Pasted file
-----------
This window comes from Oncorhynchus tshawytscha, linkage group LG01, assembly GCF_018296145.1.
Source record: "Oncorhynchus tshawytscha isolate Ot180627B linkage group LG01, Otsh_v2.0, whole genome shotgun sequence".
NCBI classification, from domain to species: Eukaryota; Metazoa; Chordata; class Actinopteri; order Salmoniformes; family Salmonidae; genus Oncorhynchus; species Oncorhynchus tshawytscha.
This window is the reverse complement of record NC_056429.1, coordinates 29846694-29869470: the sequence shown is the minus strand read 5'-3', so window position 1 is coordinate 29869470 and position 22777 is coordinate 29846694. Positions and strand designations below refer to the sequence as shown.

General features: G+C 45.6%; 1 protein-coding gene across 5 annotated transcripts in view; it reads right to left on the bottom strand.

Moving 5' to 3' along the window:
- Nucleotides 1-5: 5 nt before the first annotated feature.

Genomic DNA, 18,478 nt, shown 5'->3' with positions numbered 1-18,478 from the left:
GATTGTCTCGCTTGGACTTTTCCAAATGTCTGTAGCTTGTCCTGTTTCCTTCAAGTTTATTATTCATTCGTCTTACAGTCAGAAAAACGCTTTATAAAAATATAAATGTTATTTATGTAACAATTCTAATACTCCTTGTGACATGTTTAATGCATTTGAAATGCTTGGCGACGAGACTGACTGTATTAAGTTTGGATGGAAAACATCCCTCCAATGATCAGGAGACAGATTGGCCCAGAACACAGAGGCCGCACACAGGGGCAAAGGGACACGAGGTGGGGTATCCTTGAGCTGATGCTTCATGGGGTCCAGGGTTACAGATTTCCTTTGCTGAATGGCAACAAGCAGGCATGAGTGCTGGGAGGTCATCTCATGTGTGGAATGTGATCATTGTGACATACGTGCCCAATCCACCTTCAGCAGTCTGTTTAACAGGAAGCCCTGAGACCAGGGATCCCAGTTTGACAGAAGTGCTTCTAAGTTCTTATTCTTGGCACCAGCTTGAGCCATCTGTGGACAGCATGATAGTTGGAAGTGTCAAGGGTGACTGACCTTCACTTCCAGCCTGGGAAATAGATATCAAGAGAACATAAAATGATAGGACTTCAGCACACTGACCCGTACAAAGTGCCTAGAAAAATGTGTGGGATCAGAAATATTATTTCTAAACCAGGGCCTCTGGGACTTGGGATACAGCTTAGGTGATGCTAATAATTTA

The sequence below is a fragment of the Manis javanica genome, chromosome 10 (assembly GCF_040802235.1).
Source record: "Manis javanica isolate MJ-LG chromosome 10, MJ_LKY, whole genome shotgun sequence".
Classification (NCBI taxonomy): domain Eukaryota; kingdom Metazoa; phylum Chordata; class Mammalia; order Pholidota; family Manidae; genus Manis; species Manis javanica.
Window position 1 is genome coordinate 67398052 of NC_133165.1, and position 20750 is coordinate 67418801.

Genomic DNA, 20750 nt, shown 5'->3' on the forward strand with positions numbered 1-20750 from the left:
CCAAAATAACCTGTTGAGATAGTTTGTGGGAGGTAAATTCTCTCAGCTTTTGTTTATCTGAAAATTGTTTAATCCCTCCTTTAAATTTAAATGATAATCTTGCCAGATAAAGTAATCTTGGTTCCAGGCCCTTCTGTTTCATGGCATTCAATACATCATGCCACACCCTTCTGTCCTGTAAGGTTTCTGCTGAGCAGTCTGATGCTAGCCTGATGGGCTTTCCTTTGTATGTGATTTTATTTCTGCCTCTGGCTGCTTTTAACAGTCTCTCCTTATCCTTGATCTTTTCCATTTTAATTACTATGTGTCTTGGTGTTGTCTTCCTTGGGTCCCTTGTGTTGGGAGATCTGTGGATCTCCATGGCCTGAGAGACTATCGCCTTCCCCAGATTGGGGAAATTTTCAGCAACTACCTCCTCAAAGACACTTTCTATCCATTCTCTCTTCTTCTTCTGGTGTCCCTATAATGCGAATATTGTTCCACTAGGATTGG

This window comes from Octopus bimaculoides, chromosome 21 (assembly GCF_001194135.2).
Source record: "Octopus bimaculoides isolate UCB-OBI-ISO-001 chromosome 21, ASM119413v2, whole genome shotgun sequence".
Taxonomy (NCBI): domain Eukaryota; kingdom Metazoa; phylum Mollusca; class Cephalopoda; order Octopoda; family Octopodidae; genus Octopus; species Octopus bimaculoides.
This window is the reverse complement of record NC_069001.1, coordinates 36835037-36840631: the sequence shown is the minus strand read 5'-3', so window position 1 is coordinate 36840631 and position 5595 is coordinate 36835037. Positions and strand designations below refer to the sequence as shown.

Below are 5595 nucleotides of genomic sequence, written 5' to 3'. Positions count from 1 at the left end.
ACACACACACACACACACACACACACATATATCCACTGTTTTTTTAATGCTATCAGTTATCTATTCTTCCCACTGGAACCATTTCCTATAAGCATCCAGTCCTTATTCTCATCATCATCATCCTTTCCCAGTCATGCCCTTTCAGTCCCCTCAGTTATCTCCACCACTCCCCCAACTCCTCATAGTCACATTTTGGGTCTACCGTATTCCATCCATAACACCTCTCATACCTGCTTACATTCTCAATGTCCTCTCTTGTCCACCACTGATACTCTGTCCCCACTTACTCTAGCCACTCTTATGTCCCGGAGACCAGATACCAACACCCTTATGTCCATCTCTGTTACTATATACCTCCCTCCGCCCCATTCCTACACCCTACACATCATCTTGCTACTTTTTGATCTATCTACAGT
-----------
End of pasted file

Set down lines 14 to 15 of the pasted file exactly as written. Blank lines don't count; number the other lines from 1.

Genomic DNA, 20750 nt, shown 5'->3' on the forward strand with positions numbered 1-20750 from the left:
CCAAAATAACCTGTTGAGATAGTTTGTGGGAGGTAAATTCTCTCAGCTTTTGTTTATCTGAAAATTGTTTAATCCCTCCTTTAAATTTAAATGATAATCTTGCCAGATAAAGTAATCTTGGTTCCAGGCCCTTCTGTTTCATGGCATTCAATACATCATGCCACACCCTTCTGTCCTGTAAGGTTTCTGCTGAGCAGTCTGATGCTAGCCTGATGGGCTTTCCTTTGTATGTGATTTTATTTCTGCCTCTGGCTGCTTTTAACAGTCTCTCCTTATCCTTGATCTTTTCCATTTTAATTACTATGTGTCTTGGTGTTGTCTTCCTTGGGTCCCTTGTGTTGGGAGATCTGTGGATCTCCATGGCCTGAGAGACTATCGCCTTCCCCAGATTGGGGAAATTTTCAGCAACTACCTCCTCAAAGACACTTTCTATCCATTCTCTCTTCTTCTTCTGGTGTCCCTATAATGCGAATATTGTTCCACTAGGATTGG